As the pace of urbanization increases, efforts to address one of the most visible problems of inclusion – homelessness – are comparatively inadequate.
The world is urbanizing at an alarming rate, and with alarming results. Urban landscapes are now the most visible sign of gross inequality, modern glass and steel skyscrapers sitting next to makeshift shacks. Our urban centers have become polarized: two cities existing side by side, separated by status and rights. Urbanization is a tale where some profit immensely while others struggle to survive – the result of policies and state inaction that has elevated some people at the expense of others. One tragic manifestation of this inequality is pervasive and growing homelessness.
Homelessness may present itself in different forms. The first that comes to mind is the one prevalent in western cities: people living in the open. A less visible form is that found particularly in the global south where homelessness manifests in very precarious housing conditions without basic services and security of tenure. Homeless people face stigmatization, criminalization and discrimination because of their “homeless” status, based solely on their association with a social group that is regarded as undeserving. Inequality is the most consistently identified cause of homelessness, and yet homelessness is the least discussed representation of inequality.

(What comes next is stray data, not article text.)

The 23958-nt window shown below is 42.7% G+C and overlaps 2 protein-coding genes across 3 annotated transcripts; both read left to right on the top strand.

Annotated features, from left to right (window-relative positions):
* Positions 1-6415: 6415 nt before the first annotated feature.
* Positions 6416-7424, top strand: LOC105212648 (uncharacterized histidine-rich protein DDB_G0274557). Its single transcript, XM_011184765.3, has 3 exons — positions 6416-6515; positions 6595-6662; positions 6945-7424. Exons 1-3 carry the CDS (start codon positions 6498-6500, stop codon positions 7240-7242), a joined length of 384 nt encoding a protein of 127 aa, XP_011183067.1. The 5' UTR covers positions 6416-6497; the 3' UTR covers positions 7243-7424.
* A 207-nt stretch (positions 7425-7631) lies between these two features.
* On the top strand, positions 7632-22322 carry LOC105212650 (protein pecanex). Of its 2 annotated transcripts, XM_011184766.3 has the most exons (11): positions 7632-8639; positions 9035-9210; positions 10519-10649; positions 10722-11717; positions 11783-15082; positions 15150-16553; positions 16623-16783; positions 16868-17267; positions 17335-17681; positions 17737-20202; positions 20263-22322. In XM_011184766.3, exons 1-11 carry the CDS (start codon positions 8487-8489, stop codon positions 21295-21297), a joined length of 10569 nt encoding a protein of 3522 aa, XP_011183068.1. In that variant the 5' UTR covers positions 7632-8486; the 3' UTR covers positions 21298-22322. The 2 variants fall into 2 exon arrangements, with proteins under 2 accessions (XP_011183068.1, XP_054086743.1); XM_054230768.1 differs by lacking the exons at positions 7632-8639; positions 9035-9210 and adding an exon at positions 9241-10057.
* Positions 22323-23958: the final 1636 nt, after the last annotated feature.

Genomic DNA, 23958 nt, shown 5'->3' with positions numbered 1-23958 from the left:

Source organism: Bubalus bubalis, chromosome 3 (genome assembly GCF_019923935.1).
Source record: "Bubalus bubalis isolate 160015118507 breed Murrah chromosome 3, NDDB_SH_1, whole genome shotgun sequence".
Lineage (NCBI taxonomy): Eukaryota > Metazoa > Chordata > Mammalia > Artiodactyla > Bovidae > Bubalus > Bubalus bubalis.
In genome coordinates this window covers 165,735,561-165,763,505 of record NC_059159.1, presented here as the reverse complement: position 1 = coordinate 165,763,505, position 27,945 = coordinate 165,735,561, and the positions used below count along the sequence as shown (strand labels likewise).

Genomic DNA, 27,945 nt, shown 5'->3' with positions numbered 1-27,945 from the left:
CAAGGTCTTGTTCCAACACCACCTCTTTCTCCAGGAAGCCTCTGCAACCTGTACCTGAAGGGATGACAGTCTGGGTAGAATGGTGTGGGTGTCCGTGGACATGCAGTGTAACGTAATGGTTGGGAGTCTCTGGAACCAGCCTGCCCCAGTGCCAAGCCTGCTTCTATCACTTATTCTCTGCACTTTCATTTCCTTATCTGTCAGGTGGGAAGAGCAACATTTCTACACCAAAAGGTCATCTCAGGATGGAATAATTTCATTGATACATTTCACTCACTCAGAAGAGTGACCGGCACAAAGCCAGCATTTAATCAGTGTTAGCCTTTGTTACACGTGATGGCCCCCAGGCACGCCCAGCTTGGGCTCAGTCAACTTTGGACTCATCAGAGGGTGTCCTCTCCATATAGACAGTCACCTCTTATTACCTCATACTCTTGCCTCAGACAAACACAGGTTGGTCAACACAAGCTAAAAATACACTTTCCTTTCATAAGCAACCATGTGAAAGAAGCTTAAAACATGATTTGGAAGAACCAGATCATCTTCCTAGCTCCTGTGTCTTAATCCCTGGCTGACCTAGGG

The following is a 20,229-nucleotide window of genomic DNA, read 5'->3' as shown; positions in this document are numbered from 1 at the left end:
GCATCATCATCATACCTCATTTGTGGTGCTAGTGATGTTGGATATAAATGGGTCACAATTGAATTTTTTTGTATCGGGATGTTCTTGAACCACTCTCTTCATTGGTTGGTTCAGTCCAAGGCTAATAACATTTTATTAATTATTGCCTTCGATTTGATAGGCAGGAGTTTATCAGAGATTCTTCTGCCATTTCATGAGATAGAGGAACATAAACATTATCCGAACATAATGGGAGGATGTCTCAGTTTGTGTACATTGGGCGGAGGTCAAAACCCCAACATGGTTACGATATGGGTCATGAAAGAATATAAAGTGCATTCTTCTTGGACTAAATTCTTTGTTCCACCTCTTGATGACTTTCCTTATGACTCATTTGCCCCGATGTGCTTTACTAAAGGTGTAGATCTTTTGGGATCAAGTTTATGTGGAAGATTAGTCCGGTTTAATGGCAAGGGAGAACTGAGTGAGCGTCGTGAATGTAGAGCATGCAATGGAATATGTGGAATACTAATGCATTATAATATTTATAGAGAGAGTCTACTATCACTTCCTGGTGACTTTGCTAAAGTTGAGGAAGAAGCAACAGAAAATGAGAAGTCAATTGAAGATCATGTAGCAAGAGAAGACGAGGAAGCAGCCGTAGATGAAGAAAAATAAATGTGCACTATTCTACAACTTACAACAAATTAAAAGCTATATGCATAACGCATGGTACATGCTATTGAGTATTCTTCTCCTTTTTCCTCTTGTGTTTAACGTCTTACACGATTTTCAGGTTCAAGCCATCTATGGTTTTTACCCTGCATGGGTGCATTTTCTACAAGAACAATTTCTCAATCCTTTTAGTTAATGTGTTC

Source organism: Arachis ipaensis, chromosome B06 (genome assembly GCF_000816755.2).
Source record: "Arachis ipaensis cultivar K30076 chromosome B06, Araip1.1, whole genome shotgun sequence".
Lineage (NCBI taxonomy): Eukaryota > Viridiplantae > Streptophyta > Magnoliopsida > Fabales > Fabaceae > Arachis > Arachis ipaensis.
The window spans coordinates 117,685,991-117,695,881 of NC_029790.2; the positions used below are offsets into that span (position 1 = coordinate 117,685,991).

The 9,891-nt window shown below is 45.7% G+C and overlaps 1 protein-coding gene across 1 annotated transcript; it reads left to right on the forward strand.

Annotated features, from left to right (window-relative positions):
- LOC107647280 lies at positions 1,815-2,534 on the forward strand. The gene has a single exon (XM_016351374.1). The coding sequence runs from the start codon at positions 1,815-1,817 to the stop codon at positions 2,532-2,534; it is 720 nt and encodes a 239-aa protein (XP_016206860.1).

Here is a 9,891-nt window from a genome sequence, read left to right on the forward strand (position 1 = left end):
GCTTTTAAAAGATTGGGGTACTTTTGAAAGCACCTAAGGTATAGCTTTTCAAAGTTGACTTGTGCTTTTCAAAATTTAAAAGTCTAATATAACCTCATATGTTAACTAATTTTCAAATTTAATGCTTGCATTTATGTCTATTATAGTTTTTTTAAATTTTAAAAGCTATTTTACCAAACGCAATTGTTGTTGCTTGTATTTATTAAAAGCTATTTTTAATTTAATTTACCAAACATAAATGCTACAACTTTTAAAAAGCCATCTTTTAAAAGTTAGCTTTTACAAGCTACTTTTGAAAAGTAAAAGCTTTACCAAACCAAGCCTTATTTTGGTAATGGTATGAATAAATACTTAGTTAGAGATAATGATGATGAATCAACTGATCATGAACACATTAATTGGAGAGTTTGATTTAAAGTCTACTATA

While homelessness is usually seen as a result of personal choice and lack of moral fortitude, it is often the government policies that are at fault. Capitalist exploitation of the basic human right to shelter results in treating housing as a commodity rather than a human right. It is rooted in a global privileging of wealth and power, while scapegoating and scorning those who have little of both.
However dire the situation, it seems its urgency is not properly felt, as addressing homelessness is not at the top of the list of priorities for governments. Moreover, the few actions meant to tackle it function more as a band-aid since they do not address the structural causes of homelessness. In order to be effective, government responses must move beyond charitable approaches, focused on addressing individual needs, to approaches aimed at addressing structural causes and restoring justice and dignity to those for whom it matters most.
Source: The Guardian